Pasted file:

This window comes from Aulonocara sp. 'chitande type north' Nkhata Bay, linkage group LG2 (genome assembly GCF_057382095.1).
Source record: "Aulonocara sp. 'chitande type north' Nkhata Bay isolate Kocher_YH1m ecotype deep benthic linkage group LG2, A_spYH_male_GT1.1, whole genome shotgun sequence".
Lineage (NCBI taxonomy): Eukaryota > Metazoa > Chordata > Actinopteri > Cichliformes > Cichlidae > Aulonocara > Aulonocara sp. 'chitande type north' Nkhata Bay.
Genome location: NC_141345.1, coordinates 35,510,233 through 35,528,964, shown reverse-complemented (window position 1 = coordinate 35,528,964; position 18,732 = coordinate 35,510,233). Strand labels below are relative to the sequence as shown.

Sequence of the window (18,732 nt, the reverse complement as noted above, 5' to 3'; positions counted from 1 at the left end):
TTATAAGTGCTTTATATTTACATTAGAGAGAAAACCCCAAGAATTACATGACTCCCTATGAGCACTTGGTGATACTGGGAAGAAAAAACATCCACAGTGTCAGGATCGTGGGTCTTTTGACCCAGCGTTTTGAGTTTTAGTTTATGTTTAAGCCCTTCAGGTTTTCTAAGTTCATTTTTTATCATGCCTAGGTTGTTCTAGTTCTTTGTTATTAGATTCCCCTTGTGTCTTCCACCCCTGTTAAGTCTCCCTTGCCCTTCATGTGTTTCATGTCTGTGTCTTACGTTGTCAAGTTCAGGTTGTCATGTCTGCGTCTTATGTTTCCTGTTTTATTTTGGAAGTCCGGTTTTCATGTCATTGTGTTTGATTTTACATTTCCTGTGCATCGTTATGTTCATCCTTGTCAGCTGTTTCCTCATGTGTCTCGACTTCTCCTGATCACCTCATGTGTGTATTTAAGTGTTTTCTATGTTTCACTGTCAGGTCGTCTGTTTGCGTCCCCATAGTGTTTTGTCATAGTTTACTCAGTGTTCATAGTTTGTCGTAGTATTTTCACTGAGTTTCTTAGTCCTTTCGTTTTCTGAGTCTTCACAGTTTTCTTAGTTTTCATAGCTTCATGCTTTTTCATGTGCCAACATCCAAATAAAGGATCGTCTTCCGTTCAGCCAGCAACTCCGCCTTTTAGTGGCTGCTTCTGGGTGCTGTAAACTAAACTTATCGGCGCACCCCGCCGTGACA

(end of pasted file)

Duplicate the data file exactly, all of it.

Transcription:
This window comes from Aulonocara sp. 'chitande type north' Nkhata Bay, linkage group LG2 (genome assembly GCF_057382095.1).
Source record: "Aulonocara sp. 'chitande type north' Nkhata Bay isolate Kocher_YH1m ecotype deep benthic linkage group LG2, A_spYH_male_GT1.1, whole genome shotgun sequence".
Lineage (NCBI taxonomy): Eukaryota > Metazoa > Chordata > Actinopteri > Cichliformes > Cichlidae > Aulonocara > Aulonocara sp. 'chitande type north' Nkhata Bay.
Genome location: NC_141345.1, coordinates 35,510,233 through 35,528,964, shown reverse-complemented (window position 1 = coordinate 35,528,964; position 18,732 = coordinate 35,510,233). Strand labels below are relative to the sequence as shown.

Sequence of the window (18,732 nt, the reverse complement as noted above, 5' to 3'; positions counted from 1 at the left end):
TTATAAGTGCTTTATATTTACATTAGAGAGAAAACCCCAAGAATTACATGACTCCCTATGAGCACTTGGTGATACTGGGAAGAAAAAACATCCACAGTGTCAGGATCGTGGGTCTTTTGACCCAGCGTTTTGAGTTTTAGTTTATGTTTAAGCCCTTCAGGTTTTCTAAGTTCATTTTTTATCATGCCTAGGTTGTTCTAGTTCTTTGTTATTAGATTCCCCTTGTGTCTTCCACCCCTGTTAAGTCTCCCTTGCCCTTCATGTGTTTCATGTCTGTGTCTTACGTTGTCAAGTTCAGGTTGTCATGTCTGCGTCTTATGTTTCCTGTTTTATTTTGGAAGTCCGGTTTTCATGTCATTGTGTTTGATTTTACATTTCCTGTGCATCGTTATGTTCATCCTTGTCAGCTGTTTCCTCATGTGTCTCGACTTCTCCTGATCACCTCATGTGTGTATTTAAGTGTTTTCTATGTTTCACTGTCAGGTCGTCTGTTTGCGTCCCCATAGTGTTTTGTCATAGTTTACTCAGTGTTCATAGTTTGTCGTAGTATTTTCACTGAGTTTCTTAGTCCTTTCGTTTTCTGAGTCTTCACAGTTTTCTTAGTTTTCATAGCTTCATGCTTTTTCATGTGCCAACATCCAAATAAAGGATCGTCTTCCGTTCAGCCAGCAACTCCGCCTTTTAGTGGCTGCTTCTGGGTGCTGTAAACTAAACTTATCGGCGCACCCCGCCGTGACA